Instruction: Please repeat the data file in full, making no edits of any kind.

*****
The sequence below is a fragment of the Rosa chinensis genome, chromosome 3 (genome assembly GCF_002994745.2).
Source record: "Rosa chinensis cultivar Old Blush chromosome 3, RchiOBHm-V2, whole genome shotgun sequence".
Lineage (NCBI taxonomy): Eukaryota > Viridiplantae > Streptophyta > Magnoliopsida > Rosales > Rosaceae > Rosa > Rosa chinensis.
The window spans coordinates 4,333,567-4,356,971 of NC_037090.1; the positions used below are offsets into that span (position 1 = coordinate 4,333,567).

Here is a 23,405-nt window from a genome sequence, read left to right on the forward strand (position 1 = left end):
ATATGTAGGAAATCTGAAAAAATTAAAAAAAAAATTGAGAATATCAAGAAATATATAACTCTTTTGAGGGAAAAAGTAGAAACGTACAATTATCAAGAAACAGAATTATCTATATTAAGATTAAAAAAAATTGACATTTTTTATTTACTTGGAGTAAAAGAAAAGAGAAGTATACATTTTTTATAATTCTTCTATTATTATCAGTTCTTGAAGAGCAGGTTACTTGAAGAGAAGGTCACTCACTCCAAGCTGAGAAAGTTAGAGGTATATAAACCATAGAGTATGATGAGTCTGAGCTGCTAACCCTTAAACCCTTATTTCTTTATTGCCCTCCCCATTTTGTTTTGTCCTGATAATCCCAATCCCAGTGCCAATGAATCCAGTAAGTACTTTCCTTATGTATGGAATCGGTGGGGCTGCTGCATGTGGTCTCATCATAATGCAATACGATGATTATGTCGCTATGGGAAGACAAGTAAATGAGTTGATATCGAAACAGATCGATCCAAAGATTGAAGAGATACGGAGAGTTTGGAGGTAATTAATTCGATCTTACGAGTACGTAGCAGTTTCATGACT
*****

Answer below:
The sequence below is a fragment of the Rosa chinensis genome, chromosome 3 (genome assembly GCF_002994745.2).
Source record: "Rosa chinensis cultivar Old Blush chromosome 3, RchiOBHm-V2, whole genome shotgun sequence".
Lineage (NCBI taxonomy): Eukaryota > Viridiplantae > Streptophyta > Magnoliopsida > Rosales > Rosaceae > Rosa > Rosa chinensis.
The window spans coordinates 4,333,567-4,356,971 of NC_037090.1; the positions used below are offsets into that span (position 1 = coordinate 4,333,567).

Here is a 23,405-nt window from a genome sequence, read left to right on the forward strand (position 1 = left end):
ATATGTAGGAAATCTGAAAAAATTAAAAAAAAAATTGAGAATATCAAGAAATATATAACTCTTTTGAGGGAAAAAGTAGAAACGTACAATTATCAAGAAACAGAATTATCTATATTAAGATTAAAAAAAATTGACATTTTTTATTTACTTGGAGTAAAAGAAAAGAGAAGTATACATTTTTTATAATTCTTCTATTATTATCAGTTCTTGAAGAGCAGGTTACTTGAAGAGAAGGTCACTCACTCCAAGCTGAGAAAGTTAGAGGTATATAAACCATAGAGTATGATGAGTCTGAGCTGCTAACCCTTAAACCCTTATTTCTTTATTGCCCTCCCCATTTTGTTTTGTCCTGATAATCCCAATCCCAGTGCCAATGAATCCAGTAAGTACTTTCCTTATGTATGGAATCGGTGGGGCTGCTGCATGTGGTCTCATCATAATGCAATACGATGATTATGTCGCTATGGGAAGACAAGTAAATGAGTTGATATCGAAACAGATCGATCCAAAGATTGAAGAGATACGGAGAGTTTGGAGGTAATTAATTCGATCTTACGAGTACGTAGCAGTTTCATGACT